FRIDAY REVIEW The Hindu, 01-05-09
Play with puppets
A small crowd of discerning art lovers waited expectantly for the leather puppet show, Tholpavakoothu to begin. However, instead of the usual ‘Kootu madam’ or the play house in the precincts of a Bhagawathy temple where it is normally conducted, the play was staged at the newly restored David Hall, Fort Kochi. The keen audience, eager to learn and know, were seated under a starry sky, beside a mango-laden tree, a cool sea breeze gently adding to this dramatic environ. The ambassador to The Netherlands, Bob Hiensch was one of the ardent onlookers. A palpable excitement that filled the dark night was washed by the dim glow from the 21 oil lamps that lay behind a beam.
A white screen, which formed the top part of the stage, symbolised heaven. Hell was represented by the dark area below the white screen. Invoking the Mother Goddess, Tholpavakoothu guru K.K. Ramachandra Pulavar, the head of this puppeteer family, explained this ancient art form. But only a bit. The drama unfolded on screen, the action and the narration, the songs and the conversations, satire, wit and war all taking the audience through an abridged version of the epic Ramayana. The conclusion of the show left the audience spellbound. Ramchandra Pulavar appeared before the screen to the sounds of applause nd a standing ovation to take the questions of the audience…
Traditionally, we stage the Ramayana. It is generally the Kamba Ramayana. The language used is a mix of Tamil, Sanskrit and Malayalam.
The making of the puppets
Puppets were originally made from deer skin but now we use goat skin as there is a ban on the former. They are handmade by members of the puppeteer’s family. The leather is generally bought from Hyderabad and Pune. Families into this art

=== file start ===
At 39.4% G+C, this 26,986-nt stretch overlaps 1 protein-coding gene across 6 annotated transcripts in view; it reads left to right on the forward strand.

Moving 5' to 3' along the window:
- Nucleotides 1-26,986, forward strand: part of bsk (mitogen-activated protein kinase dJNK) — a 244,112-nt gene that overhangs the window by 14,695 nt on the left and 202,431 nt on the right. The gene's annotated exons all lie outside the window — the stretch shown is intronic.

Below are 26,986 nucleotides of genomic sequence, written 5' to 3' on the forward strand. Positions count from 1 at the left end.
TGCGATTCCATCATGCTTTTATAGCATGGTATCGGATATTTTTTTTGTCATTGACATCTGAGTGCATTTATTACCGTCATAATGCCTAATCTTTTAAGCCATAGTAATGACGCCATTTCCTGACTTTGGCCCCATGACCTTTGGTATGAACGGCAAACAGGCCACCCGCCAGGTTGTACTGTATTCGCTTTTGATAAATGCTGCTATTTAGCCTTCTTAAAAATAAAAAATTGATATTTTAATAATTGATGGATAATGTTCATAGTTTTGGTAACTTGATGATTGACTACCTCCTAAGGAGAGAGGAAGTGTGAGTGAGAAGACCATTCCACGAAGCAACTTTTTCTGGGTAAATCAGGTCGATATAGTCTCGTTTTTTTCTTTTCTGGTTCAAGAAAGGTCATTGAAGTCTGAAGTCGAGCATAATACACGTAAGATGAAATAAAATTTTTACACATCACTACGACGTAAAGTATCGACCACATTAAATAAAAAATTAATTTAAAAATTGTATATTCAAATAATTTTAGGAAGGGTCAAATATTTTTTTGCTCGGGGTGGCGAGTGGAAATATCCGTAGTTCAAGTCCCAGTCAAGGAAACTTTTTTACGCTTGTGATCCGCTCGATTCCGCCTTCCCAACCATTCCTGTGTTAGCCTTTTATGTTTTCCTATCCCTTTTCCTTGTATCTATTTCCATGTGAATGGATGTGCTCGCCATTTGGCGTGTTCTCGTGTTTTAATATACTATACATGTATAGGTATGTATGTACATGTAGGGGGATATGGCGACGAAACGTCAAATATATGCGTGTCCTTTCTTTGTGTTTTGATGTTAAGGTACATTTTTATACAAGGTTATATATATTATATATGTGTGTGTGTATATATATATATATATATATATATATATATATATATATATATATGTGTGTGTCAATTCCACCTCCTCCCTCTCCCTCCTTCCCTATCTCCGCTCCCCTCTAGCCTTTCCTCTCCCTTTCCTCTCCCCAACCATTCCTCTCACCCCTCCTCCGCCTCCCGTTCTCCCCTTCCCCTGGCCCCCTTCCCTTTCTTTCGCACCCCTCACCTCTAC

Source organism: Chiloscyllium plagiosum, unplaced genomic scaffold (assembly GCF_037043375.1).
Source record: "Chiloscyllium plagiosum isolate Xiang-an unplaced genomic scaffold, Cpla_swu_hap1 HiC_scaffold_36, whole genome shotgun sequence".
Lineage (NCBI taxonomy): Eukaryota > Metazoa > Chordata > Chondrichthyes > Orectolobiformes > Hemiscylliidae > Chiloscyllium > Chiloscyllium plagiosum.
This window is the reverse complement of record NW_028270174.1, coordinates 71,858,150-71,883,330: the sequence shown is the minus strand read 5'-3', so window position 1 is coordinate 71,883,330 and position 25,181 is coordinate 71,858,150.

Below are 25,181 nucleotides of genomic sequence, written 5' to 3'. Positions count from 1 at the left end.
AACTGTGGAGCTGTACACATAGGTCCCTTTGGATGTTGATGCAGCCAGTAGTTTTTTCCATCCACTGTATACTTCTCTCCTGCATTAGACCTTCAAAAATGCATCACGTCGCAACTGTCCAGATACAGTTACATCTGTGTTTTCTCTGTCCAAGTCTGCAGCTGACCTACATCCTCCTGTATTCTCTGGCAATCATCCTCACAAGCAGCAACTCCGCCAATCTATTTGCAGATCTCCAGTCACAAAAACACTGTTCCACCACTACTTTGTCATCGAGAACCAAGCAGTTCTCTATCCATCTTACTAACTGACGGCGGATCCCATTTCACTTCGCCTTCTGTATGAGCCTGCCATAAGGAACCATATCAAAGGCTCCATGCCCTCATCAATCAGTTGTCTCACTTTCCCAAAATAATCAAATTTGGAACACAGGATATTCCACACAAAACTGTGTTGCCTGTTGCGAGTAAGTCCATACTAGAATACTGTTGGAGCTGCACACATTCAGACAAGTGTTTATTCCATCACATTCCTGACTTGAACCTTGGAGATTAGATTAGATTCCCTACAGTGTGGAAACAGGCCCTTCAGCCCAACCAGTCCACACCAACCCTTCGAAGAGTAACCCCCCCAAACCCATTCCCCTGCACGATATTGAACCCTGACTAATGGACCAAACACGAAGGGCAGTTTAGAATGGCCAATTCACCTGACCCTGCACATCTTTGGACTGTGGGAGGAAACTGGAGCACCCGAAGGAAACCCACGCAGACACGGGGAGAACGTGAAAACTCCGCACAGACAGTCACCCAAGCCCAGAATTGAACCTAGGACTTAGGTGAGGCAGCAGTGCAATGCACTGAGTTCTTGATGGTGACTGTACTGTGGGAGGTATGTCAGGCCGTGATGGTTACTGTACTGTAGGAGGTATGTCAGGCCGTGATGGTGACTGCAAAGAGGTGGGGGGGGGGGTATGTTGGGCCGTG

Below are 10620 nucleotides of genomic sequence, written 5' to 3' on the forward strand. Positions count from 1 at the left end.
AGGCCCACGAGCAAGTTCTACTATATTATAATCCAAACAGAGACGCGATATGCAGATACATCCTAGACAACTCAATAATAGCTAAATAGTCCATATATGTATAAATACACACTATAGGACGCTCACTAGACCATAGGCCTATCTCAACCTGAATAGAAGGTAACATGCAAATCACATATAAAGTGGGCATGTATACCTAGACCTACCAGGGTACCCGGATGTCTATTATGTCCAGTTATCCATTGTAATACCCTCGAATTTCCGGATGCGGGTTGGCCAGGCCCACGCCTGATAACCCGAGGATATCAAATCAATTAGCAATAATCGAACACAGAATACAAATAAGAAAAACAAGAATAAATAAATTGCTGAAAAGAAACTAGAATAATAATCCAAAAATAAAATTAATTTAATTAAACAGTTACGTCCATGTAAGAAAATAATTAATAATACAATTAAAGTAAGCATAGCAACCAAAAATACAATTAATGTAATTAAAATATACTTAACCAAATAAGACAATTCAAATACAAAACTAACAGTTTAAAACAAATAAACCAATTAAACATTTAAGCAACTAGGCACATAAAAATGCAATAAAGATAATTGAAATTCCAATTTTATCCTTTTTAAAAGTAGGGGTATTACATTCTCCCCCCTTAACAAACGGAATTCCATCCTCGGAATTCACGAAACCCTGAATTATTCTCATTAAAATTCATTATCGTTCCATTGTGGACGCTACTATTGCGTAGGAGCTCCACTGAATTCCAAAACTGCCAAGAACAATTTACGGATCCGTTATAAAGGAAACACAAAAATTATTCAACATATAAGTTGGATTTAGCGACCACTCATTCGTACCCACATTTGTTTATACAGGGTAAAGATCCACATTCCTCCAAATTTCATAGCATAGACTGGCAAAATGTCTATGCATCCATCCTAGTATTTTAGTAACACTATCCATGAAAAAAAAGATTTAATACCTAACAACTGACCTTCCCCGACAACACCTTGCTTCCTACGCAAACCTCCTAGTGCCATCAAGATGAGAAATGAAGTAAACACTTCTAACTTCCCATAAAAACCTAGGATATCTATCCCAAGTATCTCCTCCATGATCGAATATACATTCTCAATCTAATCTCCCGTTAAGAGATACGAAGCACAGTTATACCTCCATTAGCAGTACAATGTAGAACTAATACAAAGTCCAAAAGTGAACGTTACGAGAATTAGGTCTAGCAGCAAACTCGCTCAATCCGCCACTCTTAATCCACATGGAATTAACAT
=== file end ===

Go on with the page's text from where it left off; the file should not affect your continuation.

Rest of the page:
As it is a traditional, ritualistic art there are only a few families into this. My family is the Kavalapara family from Shornur. Krishnakutty Pulavar, my father, was one of the doyens of this art form. Two other families who practise this art are Poothur sangam and Mathur sandham. The art is confined to Northern Kerala, to Palakkad, Thrissur and some parts of Malapurram.
An instrument called the Ezhupara, which is a cylindrical drum made of jack-fruit wood and covered with calf-skin on both ends and cymbals form the main accompaniments. On special occasions the chenda, pipe, drums and gong are added to the existing orchestra.
The legend behind the art form
It is said that the Goddess Kali was dejected at being unable to witness the battle between Rama and Ravana as she was engaged in killing Darika. She implored Lord Shiva to make it possible for her to see this victory of good over evil. Shiva asked her to go to Kera bhoomi, the sacred land made by Parshurama and be in the temple there. At that time, some travellers near the temple were reciting the Kamba Ramayana, which she overheard and enjoyed. So they set up a stage and conducted a Tholpavakoothu for her.
Tholpavakoothu is performed from December to June, during the Pooram season. It is a seven- 14-, 21- or 72-day performance. It is the temple that hosts and sponsors the shows but during the rest of the year the puppeteers do not have much work. It is because of this that the need to modernise and change arose.
With changing times my father introduced several changes. In 1972 he took the art form out of the temple and performed at Sangeet Natak Akademi, New Delhi. After that we have travelled abroad and to different parts of the country giving performances. The newly introduced themes are tales from the ‘Panchatantra’ and we are planning an adaptation of ‘Macbeth.’ We have already staged Gandhi’s story as ‘Gandhikoothu.’ We abridge the versions for the audience and hence this 45-minute version of the Ramayana. We are also planning to have the plays in English to widen our reach to audiences. The script will be written by local writers.
Yes, the work on the puppets is fine and detailed. Even in the action we pay attention to minute actions, like the arrogant walk by Sorpanakha, the glorious coronation ceremony of Rama with the crown being delicately placed on his head. The animals in the forest rejoicing, little things like the twitter of birds, the squirrels over the trees, and the hiss of the snake. All these add to the drama.
We are now making leather puppets and selling them as wall hanging, door decorations and lampshades in addition to the regular puppets for the show. They are popular with tourists.